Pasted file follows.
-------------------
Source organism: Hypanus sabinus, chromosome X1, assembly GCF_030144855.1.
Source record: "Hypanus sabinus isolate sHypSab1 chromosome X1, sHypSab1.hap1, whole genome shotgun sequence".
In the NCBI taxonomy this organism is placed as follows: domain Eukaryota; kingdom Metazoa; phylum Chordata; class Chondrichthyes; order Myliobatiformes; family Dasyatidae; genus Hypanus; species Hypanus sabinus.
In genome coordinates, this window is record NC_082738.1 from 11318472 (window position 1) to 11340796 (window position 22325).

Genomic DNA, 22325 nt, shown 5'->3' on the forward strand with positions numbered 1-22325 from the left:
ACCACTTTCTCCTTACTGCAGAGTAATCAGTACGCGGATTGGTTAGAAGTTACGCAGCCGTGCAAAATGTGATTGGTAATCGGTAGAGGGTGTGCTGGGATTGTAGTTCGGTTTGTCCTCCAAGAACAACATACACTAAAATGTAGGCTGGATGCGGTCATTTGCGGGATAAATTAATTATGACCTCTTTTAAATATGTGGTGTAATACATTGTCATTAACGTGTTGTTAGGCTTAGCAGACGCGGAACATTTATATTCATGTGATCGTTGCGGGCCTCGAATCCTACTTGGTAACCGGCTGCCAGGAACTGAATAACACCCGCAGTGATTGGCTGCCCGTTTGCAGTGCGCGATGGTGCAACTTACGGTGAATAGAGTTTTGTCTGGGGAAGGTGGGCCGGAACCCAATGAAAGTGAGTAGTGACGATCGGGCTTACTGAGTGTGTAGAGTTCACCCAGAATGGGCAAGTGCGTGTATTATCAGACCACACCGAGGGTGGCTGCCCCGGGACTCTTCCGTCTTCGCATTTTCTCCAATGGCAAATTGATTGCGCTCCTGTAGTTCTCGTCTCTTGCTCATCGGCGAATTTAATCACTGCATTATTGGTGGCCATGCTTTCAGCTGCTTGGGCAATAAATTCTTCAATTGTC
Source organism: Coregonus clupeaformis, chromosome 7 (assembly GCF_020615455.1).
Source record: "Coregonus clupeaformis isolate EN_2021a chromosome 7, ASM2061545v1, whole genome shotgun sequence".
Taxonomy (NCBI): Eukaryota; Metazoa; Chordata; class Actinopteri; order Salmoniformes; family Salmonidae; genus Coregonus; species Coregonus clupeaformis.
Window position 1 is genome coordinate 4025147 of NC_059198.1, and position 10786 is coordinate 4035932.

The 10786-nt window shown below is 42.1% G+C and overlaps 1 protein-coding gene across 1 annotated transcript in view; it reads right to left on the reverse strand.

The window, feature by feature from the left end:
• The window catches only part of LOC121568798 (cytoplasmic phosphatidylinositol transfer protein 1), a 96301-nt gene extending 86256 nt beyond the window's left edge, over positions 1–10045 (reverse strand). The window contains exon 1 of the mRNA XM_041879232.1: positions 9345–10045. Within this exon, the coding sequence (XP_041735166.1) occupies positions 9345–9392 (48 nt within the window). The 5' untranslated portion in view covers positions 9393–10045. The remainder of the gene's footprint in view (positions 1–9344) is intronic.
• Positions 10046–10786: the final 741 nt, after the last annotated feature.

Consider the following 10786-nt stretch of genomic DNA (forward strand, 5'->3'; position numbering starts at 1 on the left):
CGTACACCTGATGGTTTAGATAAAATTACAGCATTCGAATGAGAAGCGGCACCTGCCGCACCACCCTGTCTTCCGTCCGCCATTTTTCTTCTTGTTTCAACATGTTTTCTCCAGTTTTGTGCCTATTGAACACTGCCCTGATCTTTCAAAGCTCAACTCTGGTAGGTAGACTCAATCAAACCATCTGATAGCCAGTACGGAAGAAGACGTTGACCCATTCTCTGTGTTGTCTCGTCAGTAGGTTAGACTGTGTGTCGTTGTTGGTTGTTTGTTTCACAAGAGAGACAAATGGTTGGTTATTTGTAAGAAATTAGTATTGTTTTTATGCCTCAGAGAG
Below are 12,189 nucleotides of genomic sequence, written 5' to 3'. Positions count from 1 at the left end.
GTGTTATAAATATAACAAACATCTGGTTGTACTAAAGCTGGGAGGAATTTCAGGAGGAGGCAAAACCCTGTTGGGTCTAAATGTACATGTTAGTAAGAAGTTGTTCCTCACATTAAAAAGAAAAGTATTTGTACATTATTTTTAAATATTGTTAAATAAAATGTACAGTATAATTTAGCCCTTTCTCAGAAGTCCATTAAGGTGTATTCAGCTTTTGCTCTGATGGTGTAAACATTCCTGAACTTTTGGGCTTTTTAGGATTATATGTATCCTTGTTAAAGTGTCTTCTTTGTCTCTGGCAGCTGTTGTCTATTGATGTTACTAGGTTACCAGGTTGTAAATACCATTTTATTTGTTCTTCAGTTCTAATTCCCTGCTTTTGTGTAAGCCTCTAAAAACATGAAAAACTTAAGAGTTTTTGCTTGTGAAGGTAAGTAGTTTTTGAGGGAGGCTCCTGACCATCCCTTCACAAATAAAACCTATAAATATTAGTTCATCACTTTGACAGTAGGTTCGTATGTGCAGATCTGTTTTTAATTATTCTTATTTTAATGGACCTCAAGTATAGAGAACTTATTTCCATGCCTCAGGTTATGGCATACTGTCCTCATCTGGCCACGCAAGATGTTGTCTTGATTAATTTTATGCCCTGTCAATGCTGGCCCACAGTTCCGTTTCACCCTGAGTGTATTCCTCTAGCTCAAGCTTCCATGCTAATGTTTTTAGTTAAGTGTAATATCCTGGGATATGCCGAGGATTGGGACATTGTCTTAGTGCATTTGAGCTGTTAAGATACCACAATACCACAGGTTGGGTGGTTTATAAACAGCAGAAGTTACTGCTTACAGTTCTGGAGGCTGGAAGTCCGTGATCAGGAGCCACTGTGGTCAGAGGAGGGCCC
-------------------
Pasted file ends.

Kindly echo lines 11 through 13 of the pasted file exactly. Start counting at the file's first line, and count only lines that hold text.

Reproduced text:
The 10786-nt window shown below is 42.1% G+C and overlaps 1 protein-coding gene across 1 annotated transcript in view; it reads right to left on the reverse strand.

The window, feature by feature from the left end:
• The window catches only part of LOC121568798 (cytoplasmic phosphatidylinositol transfer protein 1), a 96301-nt gene extending 86256 nt beyond the window's left edge, over positions 1–10045 (reverse strand). The window contains exon 1 of the mRNA XM_041879232.1: positions 9345–10045. Within this exon, the coding sequence (XP_041735166.1) occupies positions 9345–9392 (48 nt within the window). The 5' untranslated portion in view covers positions 9393–10045. The remainder of the gene's footprint in view (positions 1–9344) is intronic.